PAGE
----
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Rate of change problem

  1. Mar 30, 2008 #1
    1. The problem statement, all variables and given/known data

    Suppose that t hours after a piece of food is put in the fridge its temperature (in Celsius) is

    T(t) = 15 - 3t + [tex]\frac{4}{t - 1}[/tex]

    where 0 [tex]\leq[/tex] t [tex]\leq[/tex] 5.

    Find the rate of change of temperature after one hour.


    3. The attempt at a solution

    Since it's asking for rate of change, I'm guessing I have to find the derivative of the equation with respect to t.


    T(t) = 15 - 3t + [tex]\frac{4}{t - 1}[/tex]

    T`(t) = 0 - 3 + [tex]\frac{0(t - 1) - 1(4)}{(t-1)^{2}}[/tex] (Quotient Rule)

    T`(t) = -3 + [tex]\frac{0 - 4}{(t-1)^{2}}[/tex]

    T`(t) = -3 + [tex]\frac{-4}{(t-1)^{2}}[/tex]

    T`(t) = -3 - [tex]\frac{4}{(t-1)^{2}}[/tex]


    Would I just plug in 1 after this?
     
  2. jcsd
  3. Mar 30, 2008 #2

    HallsofIvy

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    Don't guess! The derivative of a function is its rate of change!


    That's what you would like to do- but this function has serious problem at t= 1. Do you remember that, in order to have a derivative at a point, the function must be continuous there? Are you sure you have copied the problem correctly? That's a very strange temperature function! Isn't it peculiar that the temperature of the food goes up when it is put in the refridgerator?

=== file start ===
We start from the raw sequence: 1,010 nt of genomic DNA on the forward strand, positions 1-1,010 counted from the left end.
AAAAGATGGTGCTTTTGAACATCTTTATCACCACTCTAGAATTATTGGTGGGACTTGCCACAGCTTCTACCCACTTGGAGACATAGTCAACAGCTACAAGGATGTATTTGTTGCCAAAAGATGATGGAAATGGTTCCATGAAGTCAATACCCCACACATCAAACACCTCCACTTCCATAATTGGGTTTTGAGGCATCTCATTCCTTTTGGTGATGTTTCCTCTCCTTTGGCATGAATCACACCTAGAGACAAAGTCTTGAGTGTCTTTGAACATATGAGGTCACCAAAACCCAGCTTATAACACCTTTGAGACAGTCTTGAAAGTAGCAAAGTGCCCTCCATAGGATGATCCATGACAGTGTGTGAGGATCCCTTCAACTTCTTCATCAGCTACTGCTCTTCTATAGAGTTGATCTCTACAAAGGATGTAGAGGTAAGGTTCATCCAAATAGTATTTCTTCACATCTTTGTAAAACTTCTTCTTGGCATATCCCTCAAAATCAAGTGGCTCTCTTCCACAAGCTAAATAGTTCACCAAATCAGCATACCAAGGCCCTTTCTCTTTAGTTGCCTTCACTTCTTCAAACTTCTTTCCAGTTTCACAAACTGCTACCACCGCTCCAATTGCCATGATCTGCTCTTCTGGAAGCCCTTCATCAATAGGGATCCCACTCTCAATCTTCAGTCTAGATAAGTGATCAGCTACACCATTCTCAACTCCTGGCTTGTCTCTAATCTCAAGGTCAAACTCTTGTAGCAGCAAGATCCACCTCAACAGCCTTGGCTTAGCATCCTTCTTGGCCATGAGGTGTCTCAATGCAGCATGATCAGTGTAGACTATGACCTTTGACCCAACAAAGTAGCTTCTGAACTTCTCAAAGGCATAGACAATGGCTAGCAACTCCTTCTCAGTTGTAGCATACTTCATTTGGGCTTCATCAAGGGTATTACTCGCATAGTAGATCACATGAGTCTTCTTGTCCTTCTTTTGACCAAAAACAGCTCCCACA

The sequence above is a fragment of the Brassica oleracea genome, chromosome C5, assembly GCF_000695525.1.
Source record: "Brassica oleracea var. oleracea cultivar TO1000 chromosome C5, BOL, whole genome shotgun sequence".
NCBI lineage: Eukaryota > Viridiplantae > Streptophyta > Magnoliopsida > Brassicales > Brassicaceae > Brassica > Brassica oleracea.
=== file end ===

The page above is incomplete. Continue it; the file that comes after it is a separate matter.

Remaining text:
Last edited: Mar 30, 2008
  4. Mar 30, 2008 #3
    Yes, I checked and checked again and that is the equation.

    What if I were to plug in a value slightly greater than 1? Would that give me the rate of change after one hour?
     
    Last edited: Mar 30, 2008
  5. Mar 30, 2008 #4

    HallsofIvy

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    Well, I just don't know what to say about a refrigerator where the temperature goes to infinity in one hour!
     
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